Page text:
“we might have showers for two to three days from now on to the 12th. Before the 12th, we'll have some minimal rain, maybe not continuous”. I asked him what told him and he said, “the owl. Usually, when it expects continuous rain it comes out of the forest, and when it expects heavy downpours, or heavy rain, it goes to the edge of the forest and out of the forest”. And this time, he said, the owl had appeared and then vanished back inside the forest. Therefore, he expected just showers and minimal rain. He also noted that “it's hard to see the owl. You have to be patient. You can't really see it, but you can hear it”. (excerpts from field notes, 7 December 2017)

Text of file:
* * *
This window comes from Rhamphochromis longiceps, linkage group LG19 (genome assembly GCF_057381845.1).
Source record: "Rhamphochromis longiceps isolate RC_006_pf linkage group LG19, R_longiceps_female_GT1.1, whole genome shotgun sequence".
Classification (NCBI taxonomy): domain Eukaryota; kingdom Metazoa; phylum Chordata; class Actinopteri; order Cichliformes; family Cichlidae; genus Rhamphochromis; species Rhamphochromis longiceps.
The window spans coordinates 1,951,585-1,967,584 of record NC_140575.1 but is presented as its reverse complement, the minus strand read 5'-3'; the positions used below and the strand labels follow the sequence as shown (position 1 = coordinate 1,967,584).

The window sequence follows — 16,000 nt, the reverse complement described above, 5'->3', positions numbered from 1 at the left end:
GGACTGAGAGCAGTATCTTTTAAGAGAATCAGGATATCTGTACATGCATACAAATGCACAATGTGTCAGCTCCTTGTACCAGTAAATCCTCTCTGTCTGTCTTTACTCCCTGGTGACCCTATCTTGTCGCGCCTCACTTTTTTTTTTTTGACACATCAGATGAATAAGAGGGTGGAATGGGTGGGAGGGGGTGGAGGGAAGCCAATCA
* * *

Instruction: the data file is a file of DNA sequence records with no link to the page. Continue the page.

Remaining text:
Here, knowing the weather involves a different set of entities to be observed and other interpretative techniques in order to determine future states of the atmosphere. Calls to conceptualize weather knowledge from the perspective of its users and to recognize non-scientific knowledge have especially been voiced with regards to often marginalized rural communities in the Global South, including Ethiopian pastoralists (Balehegn et al., 2019; Iticha and Husen, 2019), as well as farmers in northern Ghana (Nyadzi et al., 2021), southern Uganda (Orlove et al., 2010) and various communities in Kenya (Ouma et al., 2013; Vervoort et al., 2016). Although not challenging scientific knowledge per se, Rice et al. (2015) more explicitly critique the hegemonic knowledge politics of those sciences that marginalize other ways of knowing.